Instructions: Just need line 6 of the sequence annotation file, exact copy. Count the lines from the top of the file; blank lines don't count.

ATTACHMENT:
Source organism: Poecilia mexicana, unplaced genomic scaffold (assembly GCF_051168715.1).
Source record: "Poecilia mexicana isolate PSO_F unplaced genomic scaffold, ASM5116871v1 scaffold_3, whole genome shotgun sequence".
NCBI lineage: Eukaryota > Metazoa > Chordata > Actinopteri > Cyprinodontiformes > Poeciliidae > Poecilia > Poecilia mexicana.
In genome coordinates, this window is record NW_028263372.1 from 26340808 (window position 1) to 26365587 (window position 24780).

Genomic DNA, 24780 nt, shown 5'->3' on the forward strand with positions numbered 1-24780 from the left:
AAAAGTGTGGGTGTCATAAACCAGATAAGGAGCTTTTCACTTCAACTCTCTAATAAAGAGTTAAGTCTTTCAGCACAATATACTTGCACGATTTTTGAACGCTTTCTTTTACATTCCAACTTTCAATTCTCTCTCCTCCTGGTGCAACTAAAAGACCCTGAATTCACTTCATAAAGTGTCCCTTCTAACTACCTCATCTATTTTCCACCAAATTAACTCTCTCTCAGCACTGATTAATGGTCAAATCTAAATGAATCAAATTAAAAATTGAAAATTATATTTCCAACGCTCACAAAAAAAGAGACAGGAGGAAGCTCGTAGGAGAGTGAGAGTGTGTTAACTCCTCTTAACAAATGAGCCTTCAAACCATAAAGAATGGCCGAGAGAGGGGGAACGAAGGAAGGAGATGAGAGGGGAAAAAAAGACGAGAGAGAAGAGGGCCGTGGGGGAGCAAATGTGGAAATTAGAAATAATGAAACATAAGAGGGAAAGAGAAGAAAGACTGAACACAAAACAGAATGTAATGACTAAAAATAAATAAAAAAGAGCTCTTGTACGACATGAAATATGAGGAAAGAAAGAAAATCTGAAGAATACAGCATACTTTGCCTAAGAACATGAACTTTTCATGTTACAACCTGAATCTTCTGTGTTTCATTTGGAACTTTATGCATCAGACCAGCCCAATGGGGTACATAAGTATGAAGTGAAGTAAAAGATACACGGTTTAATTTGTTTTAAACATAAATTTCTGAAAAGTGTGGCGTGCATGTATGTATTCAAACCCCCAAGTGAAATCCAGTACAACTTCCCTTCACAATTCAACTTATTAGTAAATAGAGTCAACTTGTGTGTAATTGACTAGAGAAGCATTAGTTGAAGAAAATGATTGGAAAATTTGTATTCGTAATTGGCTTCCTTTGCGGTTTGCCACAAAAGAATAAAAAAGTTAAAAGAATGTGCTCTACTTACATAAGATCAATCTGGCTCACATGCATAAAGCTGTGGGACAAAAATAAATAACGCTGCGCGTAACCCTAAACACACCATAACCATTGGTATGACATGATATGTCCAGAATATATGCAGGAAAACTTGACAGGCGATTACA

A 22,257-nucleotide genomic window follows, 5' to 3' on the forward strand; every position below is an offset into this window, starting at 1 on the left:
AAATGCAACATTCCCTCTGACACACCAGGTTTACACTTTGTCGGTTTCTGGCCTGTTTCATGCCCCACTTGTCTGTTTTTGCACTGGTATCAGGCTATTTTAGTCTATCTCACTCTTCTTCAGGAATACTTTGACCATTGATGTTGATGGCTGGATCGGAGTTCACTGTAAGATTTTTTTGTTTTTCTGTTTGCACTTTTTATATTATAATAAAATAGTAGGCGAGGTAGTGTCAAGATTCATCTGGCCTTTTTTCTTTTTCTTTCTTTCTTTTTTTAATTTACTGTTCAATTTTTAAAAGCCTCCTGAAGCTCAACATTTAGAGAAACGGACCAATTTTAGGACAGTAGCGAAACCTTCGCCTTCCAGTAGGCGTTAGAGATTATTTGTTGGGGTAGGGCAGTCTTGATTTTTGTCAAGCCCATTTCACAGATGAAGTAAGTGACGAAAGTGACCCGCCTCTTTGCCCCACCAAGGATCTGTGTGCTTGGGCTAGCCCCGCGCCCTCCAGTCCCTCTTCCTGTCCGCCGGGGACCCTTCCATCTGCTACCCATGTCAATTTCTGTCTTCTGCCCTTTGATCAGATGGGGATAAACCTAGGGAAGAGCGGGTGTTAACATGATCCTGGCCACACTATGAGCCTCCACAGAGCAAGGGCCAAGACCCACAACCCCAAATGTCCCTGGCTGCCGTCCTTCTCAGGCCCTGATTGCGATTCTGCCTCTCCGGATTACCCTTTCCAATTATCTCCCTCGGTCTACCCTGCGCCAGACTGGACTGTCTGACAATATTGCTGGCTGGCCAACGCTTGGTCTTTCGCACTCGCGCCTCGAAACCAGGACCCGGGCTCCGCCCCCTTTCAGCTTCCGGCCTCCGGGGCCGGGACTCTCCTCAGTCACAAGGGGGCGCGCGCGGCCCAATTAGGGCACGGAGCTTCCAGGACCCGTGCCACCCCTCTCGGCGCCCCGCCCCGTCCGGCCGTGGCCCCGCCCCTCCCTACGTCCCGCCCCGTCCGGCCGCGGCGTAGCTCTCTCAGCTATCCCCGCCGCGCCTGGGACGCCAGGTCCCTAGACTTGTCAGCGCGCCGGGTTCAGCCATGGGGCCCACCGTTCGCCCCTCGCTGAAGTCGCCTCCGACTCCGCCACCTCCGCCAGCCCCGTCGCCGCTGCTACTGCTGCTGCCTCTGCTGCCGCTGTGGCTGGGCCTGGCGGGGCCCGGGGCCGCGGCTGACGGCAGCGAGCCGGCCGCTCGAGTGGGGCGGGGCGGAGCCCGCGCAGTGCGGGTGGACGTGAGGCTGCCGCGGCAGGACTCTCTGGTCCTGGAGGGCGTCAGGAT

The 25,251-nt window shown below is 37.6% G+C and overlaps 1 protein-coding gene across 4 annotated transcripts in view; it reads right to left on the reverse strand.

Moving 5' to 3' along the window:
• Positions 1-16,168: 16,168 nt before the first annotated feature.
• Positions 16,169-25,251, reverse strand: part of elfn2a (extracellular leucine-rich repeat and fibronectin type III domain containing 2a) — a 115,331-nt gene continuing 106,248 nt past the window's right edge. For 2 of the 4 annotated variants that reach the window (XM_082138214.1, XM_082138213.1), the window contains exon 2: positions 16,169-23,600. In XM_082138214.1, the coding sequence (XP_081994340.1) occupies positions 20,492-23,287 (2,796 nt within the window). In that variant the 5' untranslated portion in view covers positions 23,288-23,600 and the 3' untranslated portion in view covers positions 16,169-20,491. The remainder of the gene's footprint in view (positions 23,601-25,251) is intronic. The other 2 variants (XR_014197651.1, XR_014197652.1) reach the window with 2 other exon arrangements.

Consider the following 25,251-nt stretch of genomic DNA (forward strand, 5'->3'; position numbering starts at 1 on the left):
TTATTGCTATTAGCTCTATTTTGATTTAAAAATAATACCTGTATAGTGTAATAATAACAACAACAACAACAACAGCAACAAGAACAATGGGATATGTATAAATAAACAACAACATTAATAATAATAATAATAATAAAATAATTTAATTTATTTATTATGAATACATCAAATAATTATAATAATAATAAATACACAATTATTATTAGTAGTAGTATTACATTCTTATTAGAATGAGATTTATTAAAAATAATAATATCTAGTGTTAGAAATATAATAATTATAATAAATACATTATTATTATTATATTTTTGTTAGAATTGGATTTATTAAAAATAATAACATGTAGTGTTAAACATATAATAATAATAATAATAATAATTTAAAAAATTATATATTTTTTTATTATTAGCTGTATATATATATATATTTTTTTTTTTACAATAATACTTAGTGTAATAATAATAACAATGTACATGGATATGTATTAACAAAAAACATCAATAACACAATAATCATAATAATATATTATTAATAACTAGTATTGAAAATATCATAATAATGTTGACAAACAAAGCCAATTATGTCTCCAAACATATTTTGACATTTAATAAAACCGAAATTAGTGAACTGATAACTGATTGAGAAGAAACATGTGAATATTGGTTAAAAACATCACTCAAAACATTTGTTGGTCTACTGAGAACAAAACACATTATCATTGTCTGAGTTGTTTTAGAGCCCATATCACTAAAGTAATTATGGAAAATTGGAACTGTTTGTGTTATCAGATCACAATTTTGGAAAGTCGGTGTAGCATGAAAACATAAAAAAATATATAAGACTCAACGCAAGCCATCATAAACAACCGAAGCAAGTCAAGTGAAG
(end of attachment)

AAAAGTGTGGGTGTCATAAACCAGATAAGGAGCTTTTCACTTCAACTCTCTAATAAAGAGTTAAGTCTTTCAGCACAATATACTTGCACGATTTTTGAACGCTTTCTTTTACATTCCAACTTTCAATTCTCTCTCCTCCTGGTGCAACTAAAAGACCCTGAATTCACTTCATAAAGTGTCCCTTCTAACTACCTCATCTATTTTCCACCAAATTAACTCTCTCTCAGCACTGATTAATGGTCAAATCTAAATGAATCAAATTAAAAATTGAAAATTATATTTCCAACGCTCACAAAAAAAGAGACAGGAGGAAGCTCGTAGGAGAGTGAGAGTGTGTTAACTCCTCTTAACAAATGAGCCTTCAAACCATAAAGAATGGCCGAGAGAGGGGGAACGAAGGAAGGAGATGAGAGGGGAAAAAAAGACGAGAGAGAAGAGGGCCGTGGGGGAGCAAATGTGGAAATTAGAAATAATGAAACATAAGAGGGAAAGAGAAGAAAGACTGAACACAAAACAGAATGTAATGACTAAAAATAAATAAAAAAGAGCTCTTGTACGACATGAAATATGAGGAAAGAAAGAAAATCTGAAGAATACAGCATACTTTGCCTAAGAACATGAACTTTTCATGTTACAACCTGAATCTTCTGTGTTTCATTTGGAACTTTATGCATCAGACCAGCCCAATGGGGTACATAAGTATGAAGTGAAGTAAAAGATACACGGTTTAATTTGTTTTAAACATAAATTTCTGAAAAGTGTGGCGTGCATGTATGTATTCAAACCCCCAAGTGAAATCCAGTACAACTTCCCTTCACAATTCAACTTATTAGTAAATAGAGTCAACTTGTGTGTAATTGACTAGAGAAGCATTAGTTGAAGAAAATGATTGGAAAATTTGTATTCGTAATTGGCTTCCTTTGCGGTTTGCCACAAAAGAATAAAAAAGTTAAAAGAATGTGCTCTACTTACATAAGATCAATCTGGCTCACATGCATAAAGCTGTGGGACAAAAATAAATAACGCTGCGCGTAACCCTAAACACACCATAACCATTGGTATGACATGATATGTCCAGAATATATGCAGGAAAACTTGACAGGCGATTACA